Census 2000[edit]

As of the 2000 United States Census[15] there were 10,343 people, 4,115 households, and 2,757 families residing in the borough. The population density was 4,167.5 people per square mile (1,610.3/km2). There were 4,296 housing units at an average density of 1,731.0 per square mile (668.8/km2). The racial makeup of the borough was 95.99% White, 0.45% African American, 0.07% Native American, 1.31% Asian, 0.03% Pacific Islander, 1.14% from other races, and 1.01% from two or more races. Hispanic or Latino of any race were 5.40% of the population.[24][25]

23.1% of Manville's residents identified themselves as being of Polish ancestry, the second-highest in New Jersey (behind Wallington's 45.5%), for all places with 1,000 people listing their ancestry.[19]

There were 4,115 households out of which 26.5% had children under the age of 18 living with them, 50.3% were married couples living together, 11.9% had a female householder with no husband present, and 33.0% were non-families. 26.7% of all households were made up of individuals and 12.3% had someone living alone who was 65 years of age or older. The average household size was 2.51 and the average family size was 3.05.[24][25]

In the borough the population was spread out with 20.7% under the age of 18, 7.2% from 18 to 24, 31.9% from 25 to 44, 22.5% from 45 to 64, and 17.7% who were 65 years of age or older. The median age was 40 years. For every 100 females there were 96.2 males. For every 100 females age 18 and over, there were 94.0 males.[24][25]

The median income for a household in the borough was $51,258, and the median income for a family was $61,151. Males had a median income of $40,902 versus $32,030 for females. The per capita income for the borough was $23,293. About 2.1% of families and 3.8% of the population were below the poverty line, including 3.8% of those under age 18 and 4.8% of those age 65 or over.[24][25]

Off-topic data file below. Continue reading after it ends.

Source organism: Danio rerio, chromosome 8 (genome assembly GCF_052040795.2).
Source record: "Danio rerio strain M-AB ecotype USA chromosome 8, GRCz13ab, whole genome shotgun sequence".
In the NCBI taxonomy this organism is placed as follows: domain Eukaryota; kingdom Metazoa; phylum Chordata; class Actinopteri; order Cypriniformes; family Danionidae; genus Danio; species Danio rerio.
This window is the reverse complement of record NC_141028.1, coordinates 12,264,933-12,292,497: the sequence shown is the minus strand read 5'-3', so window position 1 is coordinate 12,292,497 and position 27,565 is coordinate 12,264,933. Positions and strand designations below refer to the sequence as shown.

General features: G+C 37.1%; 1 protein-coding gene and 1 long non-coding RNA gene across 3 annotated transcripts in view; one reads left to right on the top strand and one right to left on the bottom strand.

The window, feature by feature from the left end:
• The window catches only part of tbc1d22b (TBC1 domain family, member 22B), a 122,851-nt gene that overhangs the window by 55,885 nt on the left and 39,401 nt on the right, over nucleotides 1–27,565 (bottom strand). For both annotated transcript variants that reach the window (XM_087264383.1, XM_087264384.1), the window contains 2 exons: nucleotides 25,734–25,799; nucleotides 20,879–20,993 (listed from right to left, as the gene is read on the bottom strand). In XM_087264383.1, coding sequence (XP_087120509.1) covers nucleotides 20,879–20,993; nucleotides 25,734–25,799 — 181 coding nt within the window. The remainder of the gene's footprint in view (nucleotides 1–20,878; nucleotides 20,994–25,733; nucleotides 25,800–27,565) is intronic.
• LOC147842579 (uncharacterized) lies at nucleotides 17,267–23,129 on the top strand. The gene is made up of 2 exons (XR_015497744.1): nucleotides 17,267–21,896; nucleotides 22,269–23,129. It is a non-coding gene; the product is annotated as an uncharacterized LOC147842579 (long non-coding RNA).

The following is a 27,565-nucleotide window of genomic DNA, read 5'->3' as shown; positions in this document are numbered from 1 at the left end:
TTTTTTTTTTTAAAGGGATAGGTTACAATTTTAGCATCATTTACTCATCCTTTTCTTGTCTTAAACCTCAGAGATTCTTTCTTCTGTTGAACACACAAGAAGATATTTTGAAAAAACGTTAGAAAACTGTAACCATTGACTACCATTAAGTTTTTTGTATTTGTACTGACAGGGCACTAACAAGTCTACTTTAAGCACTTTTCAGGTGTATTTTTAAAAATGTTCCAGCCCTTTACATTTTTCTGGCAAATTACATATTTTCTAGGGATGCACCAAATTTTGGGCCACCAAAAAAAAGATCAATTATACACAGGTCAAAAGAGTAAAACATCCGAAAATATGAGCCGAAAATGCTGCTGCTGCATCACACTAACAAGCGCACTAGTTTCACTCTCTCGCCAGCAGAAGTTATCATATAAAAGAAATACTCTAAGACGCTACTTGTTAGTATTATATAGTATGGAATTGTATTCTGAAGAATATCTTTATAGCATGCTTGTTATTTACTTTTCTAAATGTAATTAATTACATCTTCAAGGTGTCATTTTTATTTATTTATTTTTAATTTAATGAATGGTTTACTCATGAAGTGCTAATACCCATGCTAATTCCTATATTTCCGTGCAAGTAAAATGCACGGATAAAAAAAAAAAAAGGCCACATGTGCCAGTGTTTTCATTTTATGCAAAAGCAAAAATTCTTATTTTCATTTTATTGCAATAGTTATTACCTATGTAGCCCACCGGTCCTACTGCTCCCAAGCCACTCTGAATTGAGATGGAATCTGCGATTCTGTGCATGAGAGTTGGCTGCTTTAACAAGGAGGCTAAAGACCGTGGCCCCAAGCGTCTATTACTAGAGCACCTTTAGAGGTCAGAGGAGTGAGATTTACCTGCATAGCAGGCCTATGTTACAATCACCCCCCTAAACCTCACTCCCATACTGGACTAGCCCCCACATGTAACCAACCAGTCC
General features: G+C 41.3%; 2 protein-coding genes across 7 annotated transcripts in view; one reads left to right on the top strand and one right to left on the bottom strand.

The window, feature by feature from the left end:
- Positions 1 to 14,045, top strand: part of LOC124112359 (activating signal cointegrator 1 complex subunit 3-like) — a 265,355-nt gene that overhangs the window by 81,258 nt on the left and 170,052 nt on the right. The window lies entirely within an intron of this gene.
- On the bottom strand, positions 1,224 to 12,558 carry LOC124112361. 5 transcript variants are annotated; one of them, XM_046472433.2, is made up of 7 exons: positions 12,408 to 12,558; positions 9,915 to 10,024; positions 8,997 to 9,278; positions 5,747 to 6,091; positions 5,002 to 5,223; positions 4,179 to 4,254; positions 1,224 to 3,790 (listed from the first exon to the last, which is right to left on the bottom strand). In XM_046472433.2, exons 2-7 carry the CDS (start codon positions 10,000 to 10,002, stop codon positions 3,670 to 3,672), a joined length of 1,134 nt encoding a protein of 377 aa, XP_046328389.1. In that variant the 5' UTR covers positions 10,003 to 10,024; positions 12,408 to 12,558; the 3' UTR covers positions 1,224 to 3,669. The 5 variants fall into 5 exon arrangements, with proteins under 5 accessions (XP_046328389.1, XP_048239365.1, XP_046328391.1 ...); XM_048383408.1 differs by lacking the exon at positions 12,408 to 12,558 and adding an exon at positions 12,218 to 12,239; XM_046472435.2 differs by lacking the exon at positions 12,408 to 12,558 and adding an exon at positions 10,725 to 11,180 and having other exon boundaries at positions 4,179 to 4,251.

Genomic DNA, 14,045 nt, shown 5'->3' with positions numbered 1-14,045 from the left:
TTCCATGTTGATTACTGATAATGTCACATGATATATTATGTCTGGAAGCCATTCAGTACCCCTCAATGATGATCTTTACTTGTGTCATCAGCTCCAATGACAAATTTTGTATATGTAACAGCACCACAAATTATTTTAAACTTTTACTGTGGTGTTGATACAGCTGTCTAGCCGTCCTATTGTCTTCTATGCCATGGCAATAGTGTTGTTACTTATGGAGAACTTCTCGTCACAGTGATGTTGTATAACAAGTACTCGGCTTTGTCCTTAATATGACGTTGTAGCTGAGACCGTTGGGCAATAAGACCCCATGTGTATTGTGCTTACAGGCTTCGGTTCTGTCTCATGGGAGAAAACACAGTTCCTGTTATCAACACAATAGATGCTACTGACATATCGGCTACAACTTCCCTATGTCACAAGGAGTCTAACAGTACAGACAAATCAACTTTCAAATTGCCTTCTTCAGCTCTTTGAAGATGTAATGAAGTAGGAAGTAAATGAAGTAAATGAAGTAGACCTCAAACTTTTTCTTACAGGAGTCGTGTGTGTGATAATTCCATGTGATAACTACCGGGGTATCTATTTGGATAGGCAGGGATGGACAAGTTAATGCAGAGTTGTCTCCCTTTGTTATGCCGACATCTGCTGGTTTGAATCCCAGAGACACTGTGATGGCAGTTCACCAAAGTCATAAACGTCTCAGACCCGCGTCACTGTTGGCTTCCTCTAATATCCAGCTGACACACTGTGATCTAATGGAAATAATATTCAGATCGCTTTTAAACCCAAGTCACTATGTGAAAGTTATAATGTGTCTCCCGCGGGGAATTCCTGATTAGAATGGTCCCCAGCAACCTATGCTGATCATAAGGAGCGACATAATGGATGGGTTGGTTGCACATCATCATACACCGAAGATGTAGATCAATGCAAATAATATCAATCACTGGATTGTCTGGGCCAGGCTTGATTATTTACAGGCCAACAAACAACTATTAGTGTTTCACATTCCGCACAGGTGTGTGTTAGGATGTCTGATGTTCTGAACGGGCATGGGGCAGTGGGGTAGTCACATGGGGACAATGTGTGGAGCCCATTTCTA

Government[edit]

Local government[edit]

Manville is governed under the Borough form of New Jersey municipal government. The governing body consists of a Mayor and a Borough Council comprising six council members, with all positions elected at-large on a partisan basis as part of the November general election. A Mayor is elected directly by the voters to a four-year term of office. The Borough Council consists of six members elected to serve three-year terms on a staggered basis, with two seats coming up for election each year in a three-year cycle.[5] The Borough form of government used by Manville, the most common system used in the state, is a "weak mayor / strong council" government in which council members act as the legislative body with the mayor presiding at meetings and voting only in the event of a tie. The mayor can veto ordinances subject to an override by a two-thirds majority vote of the council. The mayor makes committee and liaison assignments for council members, and most appointments are made by the mayor with the advice and consent of the council.[27][28]

As of 2014, the Mayor of Manville is Angelo Corradino (D, term ends December 31, 2015), who was elected to replace Mayor Lilian Zuza. Members of the Manville Borough Council are Council President Mark A. Gregor (D, 2015), Susan Asher (R, 2013), Ed Komoroski (D, 2014), Richard Onderko (R, 2016), Ronald Skirkanish (D, 2015) and Stephen Szabo (R, 2014).[29]<[30][31][32]

In November 2011, Angelo Corradino was elected to a fifth non-consecutive term of office, defeating Republican candidate Susan Asher. Corradino was the only four-term Mayor in Manville's history, was the first Manville Mayor to be elected as the President of the New Jersey Conference of Mayors and the first Manville Mayor to be elected into the New Jersey Mayors Hall of Fame.[33]

Federal, state and county representation[edit]

Manville is located in the 12th Congressional District[34] and is part of New Jersey's 16th state legislative district.[8][35][36] Prior to the 2010 Census, Manville had been part of the 7th Congressional District, a change made by the New Jersey Redistricting Commission that took effect in January 2013, based on the results of the November 2012 general elections.[37]

New Jersey's Twelfth Congressional District is represented by Rush D. Holt, Jr. (D, Hopewell Township).[38] New Jersey is represented in the United States Senate by Cory Booker (D, Newark; took office on October 31, 2013, after winning a special election to fill the seat of Frank Lautenberg)[39][40] and Bob Menendez (D, Paramus).[41][42]

For the 2014-2015 Session, the 16th District of the New Jersey Legislature is represented in the State Senate by Christopher Bateman (R, Somerville) and in the General Assembly by Jack Ciattarelli (R, Hillsborough Township) and Donna Simon (R, Readington Township). [43][44] The Governor of New Jersey is Chris Christie (R, Mendham Township).[45] The Lieutenant Governor of New Jersey is Kim Guadagno (R, Monmouth Beach).[46]